Call BCRM on 0117 259 1159 or click here to email us

Understanding the Sperm test and Male infertility

What is male factor infertility and how common is it?

In about a third of couples complaining of infertility the main problem lies with the male. We also find that in up to half (50%) of couples with infertility, there is a problem with sperm. When there is a male problem there are insufficient numbers of normal sperm available to fertilise the female egg.

How is it diagnosed?

The easiest way to identify a male factor problem is to do a “sperm test” otherwise known and semen analysis. Semen analysis should be undertaken in all couples seeking investigation for infertility regardless of whether there is an identified female problem or a suspected male factor problem. Even if the male partner has previously fathered children a semen analysis is necessary since problems may have developed in the intervening time.

What is examined in a semen analysis?

The analysis is a useful test that reveals important information on several sperm parameters. These include, the number (concentration) of sperm, the percentage of the sperm which are moving (motility), as well as the quality of the movement (progression) and the proportion of sperm that are normally shaped (normal forms). Further test include looking for the presence of antibodies to sperm. However, of all these sperm concentration is usually considered to be the most critical factor.

What if the test is abnormal?

If semen analysis result is abnormal, further investigations may be necessary to establish the cause. Sperm test results vary and could be normal one day and abnormal the next. Therefore we sometimes request a repeat test. One test to further explore sperm function is a post coital test, where the ability for the sperm to swim in a partner’s cervical mucus is assessed, another way is to do an advanced sperm recovery test.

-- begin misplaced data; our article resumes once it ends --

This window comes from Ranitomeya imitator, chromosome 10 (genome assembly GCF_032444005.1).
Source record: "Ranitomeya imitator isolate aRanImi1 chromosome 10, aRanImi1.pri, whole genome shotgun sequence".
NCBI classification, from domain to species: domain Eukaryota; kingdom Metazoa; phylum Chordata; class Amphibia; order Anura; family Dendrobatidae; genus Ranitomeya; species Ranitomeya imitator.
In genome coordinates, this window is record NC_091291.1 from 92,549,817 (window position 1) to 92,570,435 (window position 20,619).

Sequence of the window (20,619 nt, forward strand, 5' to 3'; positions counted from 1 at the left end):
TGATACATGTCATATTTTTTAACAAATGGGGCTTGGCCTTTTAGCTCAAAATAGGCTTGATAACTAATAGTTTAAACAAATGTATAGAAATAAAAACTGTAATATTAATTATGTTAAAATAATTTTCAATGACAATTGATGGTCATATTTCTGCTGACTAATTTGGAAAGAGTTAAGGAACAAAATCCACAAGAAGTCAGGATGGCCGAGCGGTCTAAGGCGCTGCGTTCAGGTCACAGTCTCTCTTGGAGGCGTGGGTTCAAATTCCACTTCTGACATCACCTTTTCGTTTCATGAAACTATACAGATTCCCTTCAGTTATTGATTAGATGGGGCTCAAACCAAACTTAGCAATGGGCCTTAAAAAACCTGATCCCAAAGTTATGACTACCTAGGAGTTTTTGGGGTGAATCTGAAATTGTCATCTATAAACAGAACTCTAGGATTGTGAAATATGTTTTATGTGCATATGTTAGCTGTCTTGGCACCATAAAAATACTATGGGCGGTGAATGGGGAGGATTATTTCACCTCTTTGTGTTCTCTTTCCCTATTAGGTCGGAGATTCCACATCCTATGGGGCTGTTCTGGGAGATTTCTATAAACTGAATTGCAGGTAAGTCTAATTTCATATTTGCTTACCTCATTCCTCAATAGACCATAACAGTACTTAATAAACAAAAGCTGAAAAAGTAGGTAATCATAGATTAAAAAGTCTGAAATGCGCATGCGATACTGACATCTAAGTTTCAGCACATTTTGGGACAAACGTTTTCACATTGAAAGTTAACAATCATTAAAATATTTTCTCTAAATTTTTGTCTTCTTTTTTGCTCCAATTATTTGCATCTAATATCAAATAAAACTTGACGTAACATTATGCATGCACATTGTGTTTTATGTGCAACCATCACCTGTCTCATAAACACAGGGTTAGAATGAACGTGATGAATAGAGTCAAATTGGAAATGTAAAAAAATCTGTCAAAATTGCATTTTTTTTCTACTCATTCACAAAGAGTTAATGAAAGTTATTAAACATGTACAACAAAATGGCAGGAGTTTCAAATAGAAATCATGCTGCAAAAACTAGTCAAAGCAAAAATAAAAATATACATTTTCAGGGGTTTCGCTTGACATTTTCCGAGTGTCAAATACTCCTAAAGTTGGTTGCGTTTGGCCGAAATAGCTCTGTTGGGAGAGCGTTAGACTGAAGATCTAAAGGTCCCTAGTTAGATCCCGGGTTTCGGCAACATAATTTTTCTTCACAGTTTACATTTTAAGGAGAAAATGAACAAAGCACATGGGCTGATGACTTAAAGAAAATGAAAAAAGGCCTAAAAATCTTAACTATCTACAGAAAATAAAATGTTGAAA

The causes of male infertility may be hormonal, genetic or physical. Exposure to certain chemicals and infections or illnesses could also hamper male fertility. However, in most cases no obvious cause is found. Sometimes, if the sperm count is borderline or slightly low, some of the following factors may be worth considering:

  • Was the sample ideal? Was it taken to the laboratory in time? Was it kept warm? Cooling the sample or a delay in getting it to the laboratory can alter the number of active sperm, and give a false result.
  • High testes temperature. It is often advised for men who have a low sperm count to wear loose fitting underpants and trousers and to avoid very hot baths, saunas, long distance cycling etc. This aims to keep your testes slightly cooler than the rest of your body, which is thought to be good for sperm production. While it is not clear whether these measures improve a sperm count, but they seem to be sensible.
  • Smoking can affect the sperm count. If you smoke, you should stop completely for optimum sperm production.
  • Excessive alcohol consumption and binge drinking may interfere with optimum fertility. Reducing intake may improve fertility.
  • Drugs and medicines. Most do not interfere with sperm production, but some may do. These include: sulphasalazine, nitrofurantoin, tetracyclines, cimetidine, colchicine, allopurinol, some chemotherapy drugs, cannabis, cocaine, and anabolic steroids. If you have a low sperm count, tell us if you take any drugs or medicines regularly.

What can be done if male factor infertility is diagnosed?

Problems with male infertility can sometimes be improved by changes in lifestyle, diet or by taking vitamins. However, because sperm takes at least 3 months to develop on has to wait a while to see any improvement.

In other cases sophisticated Fertility treatment ma be required. The most successful of these is a form of IVF treatment called “Intracytoplasmic sperm injection” (ICSI). ICSI is the process whereby a sperm is injected directly into an egg and can be carried out even when there are very few sperm present. This technique has allowed many men too father children with their own genetic material where before sperm from a “donor” would have been used. Another option would be to undertake intra uterine insemination (IUI), where the best sperm are filtered and injected in to the female partner’s womb at the time of ovulation.

It is useful to remember that in many cases even if the sperm count is low or quality is poor, conception could still occur naturally, so don’t give up trying.